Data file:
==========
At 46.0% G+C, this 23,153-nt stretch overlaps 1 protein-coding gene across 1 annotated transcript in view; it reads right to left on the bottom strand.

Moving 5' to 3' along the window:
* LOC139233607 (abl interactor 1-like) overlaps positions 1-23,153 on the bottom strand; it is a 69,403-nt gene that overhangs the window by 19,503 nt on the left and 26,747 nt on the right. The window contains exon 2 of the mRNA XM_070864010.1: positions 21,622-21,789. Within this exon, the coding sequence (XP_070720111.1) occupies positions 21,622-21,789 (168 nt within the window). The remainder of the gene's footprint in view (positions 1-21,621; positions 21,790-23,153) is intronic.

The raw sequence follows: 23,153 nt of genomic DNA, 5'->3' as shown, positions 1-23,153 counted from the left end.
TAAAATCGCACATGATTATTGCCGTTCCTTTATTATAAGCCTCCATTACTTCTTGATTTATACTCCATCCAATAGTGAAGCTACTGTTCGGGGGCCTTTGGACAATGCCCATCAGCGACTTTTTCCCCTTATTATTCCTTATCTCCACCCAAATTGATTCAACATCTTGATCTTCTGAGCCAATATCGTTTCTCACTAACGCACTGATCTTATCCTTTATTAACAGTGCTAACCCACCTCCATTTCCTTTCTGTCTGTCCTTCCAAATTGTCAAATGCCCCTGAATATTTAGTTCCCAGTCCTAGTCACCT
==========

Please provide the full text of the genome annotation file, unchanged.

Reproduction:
At 46.0% G+C, this 23,153-nt stretch overlaps 1 protein-coding gene across 1 annotated transcript in view; it reads right to left on the bottom strand.

Moving 5' to 3' along the window:
* LOC139233607 (abl interactor 1-like) overlaps positions 1-23,153 on the bottom strand; it is a 69,403-nt gene that overhangs the window by 19,503 nt on the left and 26,747 nt on the right. The window contains exon 2 of the mRNA XM_070864010.1: positions 21,622-21,789. Within this exon, the coding sequence (XP_070720111.1) occupies positions 21,622-21,789 (168 nt within the window). The remainder of the gene's footprint in view (positions 1-21,621; positions 21,790-23,153) is intronic.

The raw sequence follows: 23,153 nt of genomic DNA, 5'->3' as shown, positions 1-23,153 counted from the left end.
TAAAATCGCACATGATTATTGCCGTTCCTTTATTATAAGCCTCCATTACTTCTTGATTTATACTCCATCCAATAGTGAAGCTACTGTTCGGGGGCCTTTGGACAATGCCCATCAGCGACTTTTTCCCCTTATTATTCCTTATCTCCACCCAAATTGATTCAACATCTTGATCTTCTGAGCCAATATCGTTTCTCACTAACGCACTGATCTTATCCTTTATTAACAGTGCTAACCCACCTCCATTTCCTTTCTGTCTGTCCTTCCAAATTGTCAAATGCCCCTGAATATTTAGTTCCCAGTCCTAGTCACCT